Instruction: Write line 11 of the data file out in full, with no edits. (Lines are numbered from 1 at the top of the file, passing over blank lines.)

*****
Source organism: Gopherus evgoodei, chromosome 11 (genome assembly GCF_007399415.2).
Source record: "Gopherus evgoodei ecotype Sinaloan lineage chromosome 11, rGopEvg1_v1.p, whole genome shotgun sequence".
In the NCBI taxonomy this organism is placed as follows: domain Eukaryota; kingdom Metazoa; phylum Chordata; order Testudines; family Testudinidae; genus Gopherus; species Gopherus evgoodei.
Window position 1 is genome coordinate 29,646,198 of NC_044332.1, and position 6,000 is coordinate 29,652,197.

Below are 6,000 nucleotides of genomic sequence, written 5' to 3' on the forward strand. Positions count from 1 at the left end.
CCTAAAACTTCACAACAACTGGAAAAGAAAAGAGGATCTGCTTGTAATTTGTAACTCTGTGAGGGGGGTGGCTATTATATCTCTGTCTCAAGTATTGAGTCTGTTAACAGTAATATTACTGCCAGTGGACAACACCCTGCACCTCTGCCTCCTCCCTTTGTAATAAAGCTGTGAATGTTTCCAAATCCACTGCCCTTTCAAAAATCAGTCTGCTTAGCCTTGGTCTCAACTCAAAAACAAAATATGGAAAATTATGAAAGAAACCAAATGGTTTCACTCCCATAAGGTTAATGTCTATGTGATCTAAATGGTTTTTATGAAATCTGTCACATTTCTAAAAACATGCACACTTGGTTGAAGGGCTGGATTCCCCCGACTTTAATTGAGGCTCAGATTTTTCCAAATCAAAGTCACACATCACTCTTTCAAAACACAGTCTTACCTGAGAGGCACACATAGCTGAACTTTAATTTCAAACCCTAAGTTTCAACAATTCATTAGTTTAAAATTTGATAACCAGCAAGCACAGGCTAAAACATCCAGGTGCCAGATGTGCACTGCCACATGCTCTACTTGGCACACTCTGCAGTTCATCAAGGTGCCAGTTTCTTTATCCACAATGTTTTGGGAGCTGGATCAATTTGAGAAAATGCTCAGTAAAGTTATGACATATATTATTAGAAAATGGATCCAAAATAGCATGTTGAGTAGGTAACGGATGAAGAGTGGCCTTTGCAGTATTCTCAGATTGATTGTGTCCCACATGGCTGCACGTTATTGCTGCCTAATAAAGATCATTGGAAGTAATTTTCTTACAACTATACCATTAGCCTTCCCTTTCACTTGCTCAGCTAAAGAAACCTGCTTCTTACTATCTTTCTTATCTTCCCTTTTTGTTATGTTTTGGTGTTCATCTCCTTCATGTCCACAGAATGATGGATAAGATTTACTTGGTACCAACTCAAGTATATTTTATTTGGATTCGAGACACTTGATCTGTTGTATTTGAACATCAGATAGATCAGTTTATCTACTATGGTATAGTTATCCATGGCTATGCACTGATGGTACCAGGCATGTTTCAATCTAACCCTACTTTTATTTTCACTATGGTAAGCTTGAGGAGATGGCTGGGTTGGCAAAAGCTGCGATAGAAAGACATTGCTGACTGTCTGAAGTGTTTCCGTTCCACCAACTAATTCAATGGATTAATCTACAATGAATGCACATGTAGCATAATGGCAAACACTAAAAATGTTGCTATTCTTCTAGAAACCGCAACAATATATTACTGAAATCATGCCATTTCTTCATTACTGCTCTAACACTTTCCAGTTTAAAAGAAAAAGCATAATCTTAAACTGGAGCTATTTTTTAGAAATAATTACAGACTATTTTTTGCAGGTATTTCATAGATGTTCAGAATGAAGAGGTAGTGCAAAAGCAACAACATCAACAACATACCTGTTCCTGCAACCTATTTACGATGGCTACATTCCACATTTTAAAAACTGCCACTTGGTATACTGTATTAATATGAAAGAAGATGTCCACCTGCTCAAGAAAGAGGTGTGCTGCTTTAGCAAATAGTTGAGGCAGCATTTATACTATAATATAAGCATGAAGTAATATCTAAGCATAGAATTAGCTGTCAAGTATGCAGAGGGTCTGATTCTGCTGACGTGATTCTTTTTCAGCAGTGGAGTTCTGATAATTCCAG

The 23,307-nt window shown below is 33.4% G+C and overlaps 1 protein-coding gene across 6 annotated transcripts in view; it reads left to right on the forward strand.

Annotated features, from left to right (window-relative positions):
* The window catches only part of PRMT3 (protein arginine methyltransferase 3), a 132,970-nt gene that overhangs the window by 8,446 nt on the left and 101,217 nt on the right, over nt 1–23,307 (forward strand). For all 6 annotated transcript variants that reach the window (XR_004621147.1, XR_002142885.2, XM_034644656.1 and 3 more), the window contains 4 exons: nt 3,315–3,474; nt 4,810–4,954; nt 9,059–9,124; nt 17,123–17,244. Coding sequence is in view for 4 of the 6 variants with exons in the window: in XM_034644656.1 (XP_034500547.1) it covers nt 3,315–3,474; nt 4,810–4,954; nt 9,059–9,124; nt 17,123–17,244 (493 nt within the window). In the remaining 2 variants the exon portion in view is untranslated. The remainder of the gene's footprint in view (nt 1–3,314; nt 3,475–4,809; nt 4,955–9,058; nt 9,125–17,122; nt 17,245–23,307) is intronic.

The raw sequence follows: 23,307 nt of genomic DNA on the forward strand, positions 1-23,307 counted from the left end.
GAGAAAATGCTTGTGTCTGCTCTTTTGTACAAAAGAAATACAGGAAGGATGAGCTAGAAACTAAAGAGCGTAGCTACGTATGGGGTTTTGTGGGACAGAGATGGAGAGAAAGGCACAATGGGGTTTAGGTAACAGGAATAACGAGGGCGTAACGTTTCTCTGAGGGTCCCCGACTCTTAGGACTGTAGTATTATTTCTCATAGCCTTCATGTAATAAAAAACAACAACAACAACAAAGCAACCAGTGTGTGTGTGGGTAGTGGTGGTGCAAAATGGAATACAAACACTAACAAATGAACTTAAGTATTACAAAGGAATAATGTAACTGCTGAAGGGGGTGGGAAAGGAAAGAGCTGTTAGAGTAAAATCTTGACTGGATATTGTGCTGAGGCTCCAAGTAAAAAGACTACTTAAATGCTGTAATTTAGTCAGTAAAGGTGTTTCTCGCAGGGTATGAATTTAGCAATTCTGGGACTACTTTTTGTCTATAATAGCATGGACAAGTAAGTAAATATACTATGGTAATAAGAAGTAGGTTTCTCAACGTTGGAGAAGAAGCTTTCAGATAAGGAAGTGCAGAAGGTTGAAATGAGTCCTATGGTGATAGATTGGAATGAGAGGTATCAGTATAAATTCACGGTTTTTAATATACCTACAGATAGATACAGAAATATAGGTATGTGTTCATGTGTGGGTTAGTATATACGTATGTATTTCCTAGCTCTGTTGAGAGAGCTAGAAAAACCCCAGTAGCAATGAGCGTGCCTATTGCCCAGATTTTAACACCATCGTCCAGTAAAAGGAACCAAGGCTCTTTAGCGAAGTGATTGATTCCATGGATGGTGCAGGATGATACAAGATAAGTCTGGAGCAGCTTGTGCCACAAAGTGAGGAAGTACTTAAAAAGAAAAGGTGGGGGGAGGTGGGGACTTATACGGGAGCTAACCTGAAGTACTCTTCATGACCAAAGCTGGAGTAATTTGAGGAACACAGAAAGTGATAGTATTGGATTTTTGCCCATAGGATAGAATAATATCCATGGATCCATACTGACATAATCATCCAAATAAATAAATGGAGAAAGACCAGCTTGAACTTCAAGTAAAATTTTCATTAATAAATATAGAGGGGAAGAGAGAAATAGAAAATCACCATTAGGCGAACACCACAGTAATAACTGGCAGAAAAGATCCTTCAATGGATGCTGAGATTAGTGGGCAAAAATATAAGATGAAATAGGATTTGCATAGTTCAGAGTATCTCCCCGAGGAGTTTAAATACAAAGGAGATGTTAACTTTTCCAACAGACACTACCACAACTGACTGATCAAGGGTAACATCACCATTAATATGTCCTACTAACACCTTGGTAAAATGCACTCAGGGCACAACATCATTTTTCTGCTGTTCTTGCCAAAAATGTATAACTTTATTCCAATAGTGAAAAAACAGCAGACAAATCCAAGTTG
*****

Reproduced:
GAGAAAATGCTTGTGTCTGCTCTTTTGTACAAAAGAAATACAGGAAGGATGAGCTAGAAACTAAAGAGCGTAGCTACGTATGGGGTTTTGTGGGACAGAGATGGAGAGAAAGGCACAATGGGGTTTAGGTAACAGGAATAACGAGGGCGTAACGTTTCTCTGAGGGTCCCCGACTCTTAGGACTGTAGTATTATTTCTCATAGCCTTCATGTAATAAAAAACAACAACAACAACAAAGCAACCAGTGTGTGTGTGGGTAGTGGTGGTGCAAAATGGAATACAAACACTAACAAATGAACTTAAGTATTACAAAGGAATAATGTAACTGCTGAAGGGGGTGGGAAAGGAAAGAGCTGTTAGAGTAAAATCTTGACTGGATATTGTGCTGAGGCTCCAAGTAAAAAGACTACTTAAATGCTGTAATTTAGTCAGTAAAGGTGTTTCTCGCAGGGTATGAATTTAGCAATTCTGGGACTACTTTTTGTCTATAATAGCATGGACAAGTAAGTAAATATACTATGGTAATAAGAAGTAGGTTTCTCAACGTTGGAGAAGAAGCTTTCAGATAAGGAAGTGCAGAAGGTTGAAATGAGTCCTATGGTGATAGATTGGAATGAGAGGTATCAGTATAAATTCACGGTTTTTAATATACCTACAGATAGATACAGAAATATAGGTATGTGTTCATGTGTGGGTTAGTATATACGTATGTATTTCCTAGCTCTGTTGAGAGAGCTAGAAAAACCCCAGTAGCAATGAGCGTGCCTATTGCCCAGATTTTAACACCATCGTCCAGTAAAAGGAACCAAGGCTCTTTAGCGAAGTGATTGATTCCATGGATGGTGCAGGATGATACAAGATAAGTCTGGAGCAGCTTGTGCCACAAAGTGAGGAAGTACTTAAAAAGAAAAGGTGGGGGGAGGTGGGGACTTATACGGGAGCTAACCTGAAGTACTCTTCATGACCAAAGCTGGAGTAATTTGAGGAACACAGAAAGTGATAGTATTGGATTTTTGCCCATAGGATAGAATAATATCCATGGATCCATACTGACATAATCATCCAAATAAATAAATGGAGAAAGACCAGCTTGAACTTCAAGTAAAATTTTCATTAATAAATATAGAGGGGAAGAGAGAAATAGAAAATCACCATTAGGCGAACACCACAGTAATAACTGGCAGAAAAGATCCTTCAATGGATGCTGAGATTAGTGGGCAAAAATATAAGATGAAATAGGATTTGCATAGTTCAGAGTATCTCCCCGAGGAGTTTAAATACAAAGGAGATGTTAACTTTTCCAACAGACACTACCACAACTGACTGATCAAGGGTAACATCACCATTAATATGTCCTACTAACACCTTGGTAAAATGCACTCAGGGCACAACATCATTTTTCTGCTGTTCTTGCCAAAAATGTATAACTTTATTCCAATAGTGAAAAAACAGCAGACAAATCCAAGTTG